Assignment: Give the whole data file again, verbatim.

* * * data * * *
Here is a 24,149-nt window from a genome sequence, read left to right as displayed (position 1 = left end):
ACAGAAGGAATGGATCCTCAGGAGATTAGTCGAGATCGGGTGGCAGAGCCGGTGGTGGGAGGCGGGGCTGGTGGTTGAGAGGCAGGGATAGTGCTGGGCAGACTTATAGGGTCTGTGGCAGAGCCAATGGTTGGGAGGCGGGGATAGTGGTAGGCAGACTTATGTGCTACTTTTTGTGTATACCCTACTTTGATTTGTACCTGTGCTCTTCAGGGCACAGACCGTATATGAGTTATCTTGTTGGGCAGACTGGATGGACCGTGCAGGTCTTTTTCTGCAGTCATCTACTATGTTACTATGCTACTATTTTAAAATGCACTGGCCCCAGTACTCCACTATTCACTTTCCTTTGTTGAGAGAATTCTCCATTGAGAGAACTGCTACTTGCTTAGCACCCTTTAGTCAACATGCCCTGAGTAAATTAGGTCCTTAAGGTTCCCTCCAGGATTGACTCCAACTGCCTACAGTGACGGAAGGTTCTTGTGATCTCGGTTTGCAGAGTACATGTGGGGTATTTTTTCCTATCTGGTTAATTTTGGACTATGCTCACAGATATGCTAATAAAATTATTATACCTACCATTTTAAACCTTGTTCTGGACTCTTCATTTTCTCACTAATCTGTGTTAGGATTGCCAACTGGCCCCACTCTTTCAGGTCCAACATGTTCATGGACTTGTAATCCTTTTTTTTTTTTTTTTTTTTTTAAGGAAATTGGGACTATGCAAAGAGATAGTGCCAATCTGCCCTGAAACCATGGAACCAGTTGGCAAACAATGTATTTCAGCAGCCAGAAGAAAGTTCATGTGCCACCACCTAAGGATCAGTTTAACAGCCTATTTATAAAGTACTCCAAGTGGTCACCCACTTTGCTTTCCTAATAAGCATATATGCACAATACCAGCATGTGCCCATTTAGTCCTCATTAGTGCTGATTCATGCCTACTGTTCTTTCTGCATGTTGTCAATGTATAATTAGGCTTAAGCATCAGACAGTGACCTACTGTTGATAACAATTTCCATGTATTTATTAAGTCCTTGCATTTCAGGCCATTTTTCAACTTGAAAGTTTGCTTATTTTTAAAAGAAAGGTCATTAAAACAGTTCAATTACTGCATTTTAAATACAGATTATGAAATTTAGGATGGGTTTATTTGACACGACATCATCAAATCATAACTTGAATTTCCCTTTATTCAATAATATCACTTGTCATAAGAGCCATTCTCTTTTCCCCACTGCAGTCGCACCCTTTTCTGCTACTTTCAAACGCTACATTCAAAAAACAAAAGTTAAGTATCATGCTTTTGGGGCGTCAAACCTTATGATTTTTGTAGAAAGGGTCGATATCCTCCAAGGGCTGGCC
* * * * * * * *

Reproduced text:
Here is a 24,149-nt window from a genome sequence, read left to right as displayed (position 1 = left end):
ACAGAAGGAATGGATCCTCAGGAGATTAGTCGAGATCGGGTGGCAGAGCCGGTGGTGGGAGGCGGGGCTGGTGGTTGAGAGGCAGGGATAGTGCTGGGCAGACTTATAGGGTCTGTGGCAGAGCCAATGGTTGGGAGGCGGGGATAGTGGTAGGCAGACTTATGTGCTACTTTTTGTGTATACCCTACTTTGATTTGTACCTGTGCTCTTCAGGGCACAGACCGTATATGAGTTATCTTGTTGGGCAGACTGGATGGACCGTGCAGGTCTTTTTCTGCAGTCATCTACTATGTTACTATGCTACTATTTTAAAATGCACTGGCCCCAGTACTCCACTATTCACTTTCCTTTGTTGAGAGAATTCTCCATTGAGAGAACTGCTACTTGCTTAGCACCCTTTAGTCAACATGCCCTGAGTAAATTAGGTCCTTAAGGTTCCCTCCAGGATTGACTCCAACTGCCTACAGTGACGGAAGGTTCTTGTGATCTCGGTTTGCAGAGTACATGTGGGGTATTTTTTCCTATCTGGTTAATTTTGGACTATGCTCACAGATATGCTAATAAAATTATTATACCTACCATTTTAAACCTTGTTCTGGACTCTTCATTTTCTCACTAATCTGTGTTAGGATTGCCAACTGGCCCCACTCTTTCAGGTCCAACATGTTCATGGACTTGTAATCCTTTTTTTTTTTTTTTTTTTTTTAAGGAAATTGGGACTATGCAAAGAGATAGTGCCAATCTGCCCTGAAACCATGGAACCAGTTGGCAAACAATGTATTTCAGCAGCCAGAAGAAAGTTCATGTGCCACCACCTAAGGATCAGTTTAACAGCCTATTTATAAAGTACTCCAAGTGGTCACCCACTTTGCTTTCCTAATAAGCATATATGCACAATACCAGCATGTGCCCATTTAGTCCTCATTAGTGCTGATTCATGCCTACTGTTCTTTCTGCATGTTGTCAATGTATAATTAGGCTTAAGCATCAGACAGTGACCTACTGTTGATAACAATTTCCATGTATTTATTAAGTCCTTGCATTTCAGGCCATTTTTCAACTTGAAAGTTTGCTTATTTTTAAAAGAAAGGTCATTAAAACAGTTCAATTACTGCATTTTAAATACAGATTATGAAATTTAGGATGGGTTTATTTGACACGACATCATCAAATCATAACTTGAATTTCCCTTTATTCAATAATATCACTTGTCATAAGAGCCATTCTCTTTTCCCCACTGCAGTCGCACCCTTTTCTGCTACTTTCAAACGCTACATTCAAAAAACAAAAGTTAAGTATCATGCTTTTGGGGCGTCAAACCTTATGATTTTTGTAGAAAGGGTCGATATCCTCCAAGGGCTGGCC